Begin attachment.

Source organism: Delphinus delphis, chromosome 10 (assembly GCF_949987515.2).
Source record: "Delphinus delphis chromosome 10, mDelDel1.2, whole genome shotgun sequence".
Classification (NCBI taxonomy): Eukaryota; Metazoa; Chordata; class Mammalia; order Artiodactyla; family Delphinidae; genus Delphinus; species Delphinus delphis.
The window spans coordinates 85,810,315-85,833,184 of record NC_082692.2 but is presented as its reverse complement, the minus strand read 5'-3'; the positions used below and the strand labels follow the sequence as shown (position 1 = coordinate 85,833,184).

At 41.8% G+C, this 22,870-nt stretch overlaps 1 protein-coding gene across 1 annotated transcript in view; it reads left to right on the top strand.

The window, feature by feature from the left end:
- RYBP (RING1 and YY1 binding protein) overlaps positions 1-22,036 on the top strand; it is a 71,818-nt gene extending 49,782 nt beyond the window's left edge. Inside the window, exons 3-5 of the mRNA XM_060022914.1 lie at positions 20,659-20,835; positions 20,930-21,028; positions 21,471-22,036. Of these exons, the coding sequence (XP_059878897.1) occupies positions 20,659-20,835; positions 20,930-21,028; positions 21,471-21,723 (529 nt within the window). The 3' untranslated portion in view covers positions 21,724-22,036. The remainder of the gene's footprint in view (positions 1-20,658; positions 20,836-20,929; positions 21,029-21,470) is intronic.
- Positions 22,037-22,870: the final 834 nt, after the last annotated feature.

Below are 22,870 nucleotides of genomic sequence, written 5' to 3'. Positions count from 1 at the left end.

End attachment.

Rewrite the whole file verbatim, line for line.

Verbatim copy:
Source organism: Delphinus delphis, chromosome 10 (assembly GCF_949987515.2).
Source record: "Delphinus delphis chromosome 10, mDelDel1.2, whole genome shotgun sequence".
Classification (NCBI taxonomy): Eukaryota; Metazoa; Chordata; class Mammalia; order Artiodactyla; family Delphinidae; genus Delphinus; species Delphinus delphis.
The window spans coordinates 85,810,315-85,833,184 of record NC_082692.2 but is presented as its reverse complement, the minus strand read 5'-3'; the positions used below and the strand labels follow the sequence as shown (position 1 = coordinate 85,833,184).

At 41.8% G+C, this 22,870-nt stretch overlaps 1 protein-coding gene across 1 annotated transcript in view; it reads left to right on the top strand.

The window, feature by feature from the left end:
- RYBP (RING1 and YY1 binding protein) overlaps positions 1-22,036 on the top strand; it is a 71,818-nt gene extending 49,782 nt beyond the window's left edge. Inside the window, exons 3-5 of the mRNA XM_060022914.1 lie at positions 20,659-20,835; positions 20,930-21,028; positions 21,471-22,036. Of these exons, the coding sequence (XP_059878897.1) occupies positions 20,659-20,835; positions 20,930-21,028; positions 21,471-21,723 (529 nt within the window). The 3' untranslated portion in view covers positions 21,724-22,036. The remainder of the gene's footprint in view (positions 1-20,658; positions 20,836-20,929; positions 21,029-21,470) is intronic.
- Positions 22,037-22,870: the final 834 nt, after the last annotated feature.

Below are 22,870 nucleotides of genomic sequence, written 5' to 3'. Positions count from 1 at the left end.